The Police Federation’s head of misconduct has revealed that a large number of the police force are “persistently” committing data breaches.
Fears have arisen that the police force are using technologies like the Police National Computer (PNC) and the Automatic Number Plate Recognition (ANPR) “for non-work related reasons”, according to the Police Federation.
And it’s happening all the time.
The Police Federation’s eagle eyes
The Police Federation of England and Wales is a statutory staff association for the police force with approximately 124,000 members. Under the Police Act 1996, police officers are prohibited from joining an ordinary trade union as a police strike would pose an exceptional public safety risk.
The Federation’s Deputy General Secretary, Andy Ward, warned potential perpetrators that computer misuse is a serious issue, and if officers commit data protection breaches – outside of lawful policing purposes – they are likely to face “very significant penalties”.
PNC and PND databases
The PNC is an electronic database that’s used by law enforcement organisations across the UK *. The main databases are:
- Names file
- Vehicle file
- Drivers file
- Property file
According to the National Policing Improvement Agency (NPIA) (2009), it stores 9.2 million personal records, 52 million driver records, 55 million vehicle records and 185 million transactions that were made in the past 12 months.
It allows the police force to have 24/7 access to the database; providing local and national information where applicable. Records are kept on file even if the person interacting with the police are found guilty or not.
In 2011, the Police National Database was introduced. This gives officers authority to share information on around 15 million people. To put that into context, that’s around a quarter of the British population.
The database is seen as a treasure trove. It contains a wealth of information on the British public; not just criminals.
Computer misuse is also governed by the Computer Misuse Act 1990. Misuse offences include:
- Unauthorised access to computer material.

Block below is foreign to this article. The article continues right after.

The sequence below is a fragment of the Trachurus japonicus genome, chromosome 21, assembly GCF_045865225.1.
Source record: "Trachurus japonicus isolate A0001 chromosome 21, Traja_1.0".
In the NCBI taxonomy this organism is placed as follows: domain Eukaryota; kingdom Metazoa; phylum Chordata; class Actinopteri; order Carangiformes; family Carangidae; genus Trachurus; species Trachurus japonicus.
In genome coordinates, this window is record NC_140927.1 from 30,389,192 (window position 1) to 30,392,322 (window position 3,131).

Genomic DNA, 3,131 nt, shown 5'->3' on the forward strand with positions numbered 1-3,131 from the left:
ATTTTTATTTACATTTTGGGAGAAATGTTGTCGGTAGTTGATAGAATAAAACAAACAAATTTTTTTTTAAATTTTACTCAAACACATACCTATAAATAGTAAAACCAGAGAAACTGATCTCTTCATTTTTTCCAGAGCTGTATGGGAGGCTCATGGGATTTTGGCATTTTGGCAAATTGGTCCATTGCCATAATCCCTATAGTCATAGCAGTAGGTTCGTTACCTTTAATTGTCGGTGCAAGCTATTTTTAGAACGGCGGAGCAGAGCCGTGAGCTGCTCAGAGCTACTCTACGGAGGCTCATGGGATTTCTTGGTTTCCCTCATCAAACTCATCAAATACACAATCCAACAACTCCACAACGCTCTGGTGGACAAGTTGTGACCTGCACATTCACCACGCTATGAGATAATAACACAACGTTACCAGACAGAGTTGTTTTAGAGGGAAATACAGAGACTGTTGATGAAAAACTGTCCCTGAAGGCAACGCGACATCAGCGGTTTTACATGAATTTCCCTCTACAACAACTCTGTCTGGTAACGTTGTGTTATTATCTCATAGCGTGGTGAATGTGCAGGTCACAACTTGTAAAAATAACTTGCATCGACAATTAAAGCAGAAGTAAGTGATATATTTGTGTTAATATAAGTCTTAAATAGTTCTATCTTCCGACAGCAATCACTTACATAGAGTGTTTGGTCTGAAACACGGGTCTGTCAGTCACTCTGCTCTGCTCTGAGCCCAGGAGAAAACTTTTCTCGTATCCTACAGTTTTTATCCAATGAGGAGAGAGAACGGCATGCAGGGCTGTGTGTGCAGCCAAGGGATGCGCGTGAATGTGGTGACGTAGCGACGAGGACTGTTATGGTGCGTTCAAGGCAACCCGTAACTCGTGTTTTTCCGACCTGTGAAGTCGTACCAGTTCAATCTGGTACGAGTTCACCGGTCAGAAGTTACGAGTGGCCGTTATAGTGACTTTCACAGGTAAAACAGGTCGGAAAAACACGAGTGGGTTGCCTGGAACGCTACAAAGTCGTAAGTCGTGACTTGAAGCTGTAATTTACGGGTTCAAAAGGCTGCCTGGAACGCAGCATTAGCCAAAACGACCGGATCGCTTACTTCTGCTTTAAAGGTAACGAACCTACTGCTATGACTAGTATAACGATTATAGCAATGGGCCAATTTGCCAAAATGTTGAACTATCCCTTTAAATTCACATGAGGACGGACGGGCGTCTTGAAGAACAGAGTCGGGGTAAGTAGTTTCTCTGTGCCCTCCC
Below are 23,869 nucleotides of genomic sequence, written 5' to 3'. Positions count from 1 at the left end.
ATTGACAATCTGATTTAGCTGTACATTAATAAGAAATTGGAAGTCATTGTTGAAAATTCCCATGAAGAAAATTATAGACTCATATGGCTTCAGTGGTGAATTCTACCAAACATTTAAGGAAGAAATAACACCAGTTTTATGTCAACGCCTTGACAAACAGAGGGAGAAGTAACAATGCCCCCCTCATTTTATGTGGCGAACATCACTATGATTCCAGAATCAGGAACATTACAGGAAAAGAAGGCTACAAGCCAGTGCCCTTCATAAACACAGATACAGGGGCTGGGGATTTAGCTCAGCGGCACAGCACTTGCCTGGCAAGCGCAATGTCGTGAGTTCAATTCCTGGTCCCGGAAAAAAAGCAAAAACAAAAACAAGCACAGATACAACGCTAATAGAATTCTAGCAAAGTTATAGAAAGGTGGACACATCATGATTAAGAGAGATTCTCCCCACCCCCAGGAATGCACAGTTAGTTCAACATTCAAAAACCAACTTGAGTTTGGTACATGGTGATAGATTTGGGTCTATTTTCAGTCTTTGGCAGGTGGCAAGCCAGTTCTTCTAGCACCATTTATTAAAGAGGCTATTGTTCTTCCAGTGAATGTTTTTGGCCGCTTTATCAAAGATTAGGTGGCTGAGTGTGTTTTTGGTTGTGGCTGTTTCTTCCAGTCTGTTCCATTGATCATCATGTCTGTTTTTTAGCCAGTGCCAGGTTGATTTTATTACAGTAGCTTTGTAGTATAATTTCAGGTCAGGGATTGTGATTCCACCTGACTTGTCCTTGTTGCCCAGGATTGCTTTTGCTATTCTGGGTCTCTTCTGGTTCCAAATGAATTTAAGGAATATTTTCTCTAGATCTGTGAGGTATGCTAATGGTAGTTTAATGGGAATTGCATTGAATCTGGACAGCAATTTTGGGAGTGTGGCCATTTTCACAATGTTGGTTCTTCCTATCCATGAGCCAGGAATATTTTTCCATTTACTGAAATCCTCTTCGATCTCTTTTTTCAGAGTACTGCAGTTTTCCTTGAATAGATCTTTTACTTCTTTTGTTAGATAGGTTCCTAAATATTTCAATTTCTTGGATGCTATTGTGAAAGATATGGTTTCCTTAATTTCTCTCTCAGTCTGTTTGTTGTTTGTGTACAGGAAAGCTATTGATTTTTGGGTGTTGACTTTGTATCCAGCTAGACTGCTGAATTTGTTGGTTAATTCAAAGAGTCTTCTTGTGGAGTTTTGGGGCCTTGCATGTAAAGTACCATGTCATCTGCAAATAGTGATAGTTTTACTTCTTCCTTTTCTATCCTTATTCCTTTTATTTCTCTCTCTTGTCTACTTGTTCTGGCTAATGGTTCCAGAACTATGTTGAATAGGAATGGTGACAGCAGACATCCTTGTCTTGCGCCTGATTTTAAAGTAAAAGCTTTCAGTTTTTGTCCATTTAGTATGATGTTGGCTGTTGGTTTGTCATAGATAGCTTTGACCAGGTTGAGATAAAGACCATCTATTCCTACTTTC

- Unauthorised access with intent to commit or facilitate commission of further offences.
- Unauthorised acts with intent to impair, or with recklessness as to impairing, operation of computer, etc.
- Unauthorised acts causing, or creating risk of, serious damage.
- Making, supplying, or obtaining articles for use in offence under 1, 3 and 4.
The Federation notes that criminal misuse has been an issue for years. According to The Register, the number of Metropolitan Police officers investigated for misusing a police database has doubled between the years 2008-2013.
Since 2009, 76 officers in London were investigated for misusing the PNC. In 2013, 2 officers “resigned/retired” following investigations, and in 2011, 2 officers were dismissed without notice.
‘Trained’ in accordance with the Data Protection Act
Although the Metropolitan Police Spokeswoman insists that all employees are trained in accordance with data protection laws…
“…the Metropolitan Police Service (MPS) expects its staff to behave professionally, ethically and with the utmost of integrity at all times. Any instance where the conduct of our staff brings the MPS into disrepute is treated extremely seriously in line with MPS policy.”
In reality, it doesn’t seem as though the training has drilled in the importance of data protection.
Lack of transparency
The databases are criticised for its lack of transparency that can unfortunately lead to an abuse of the system, evidently shown above.
* List of organisations that have full access to the PNC:
- All territorial police forces of Great Britain
- Police Service of Northern Ireland (PSNI)
- British Transport Police (BTP)
- Police Service of Scotland
- Civil Nuclear Constabulary
- Isle of Man Constabulary
- States of Jersey Police
- States of Guernsey Police Service
- National Identification Service (NIS)
- National Crime Agency (NCA)
- Ministry of Defence Police (MDP)
- HM Revenue & Customs
- The Security Service (MI5)
- Secret Intelligence Service (MI6)
- Government Communications Headquarters
- Defence Intelligence Staff
- Department for Work and Pensions
- Association of Chief Police Officers (ACPO)
List of organisations that have restricted access:
- HM Court Service
- Probation Service
- Criminal Records Bureau
IMPORTANT: advice on this page is intended to be up-to-date for the 'first published date'.
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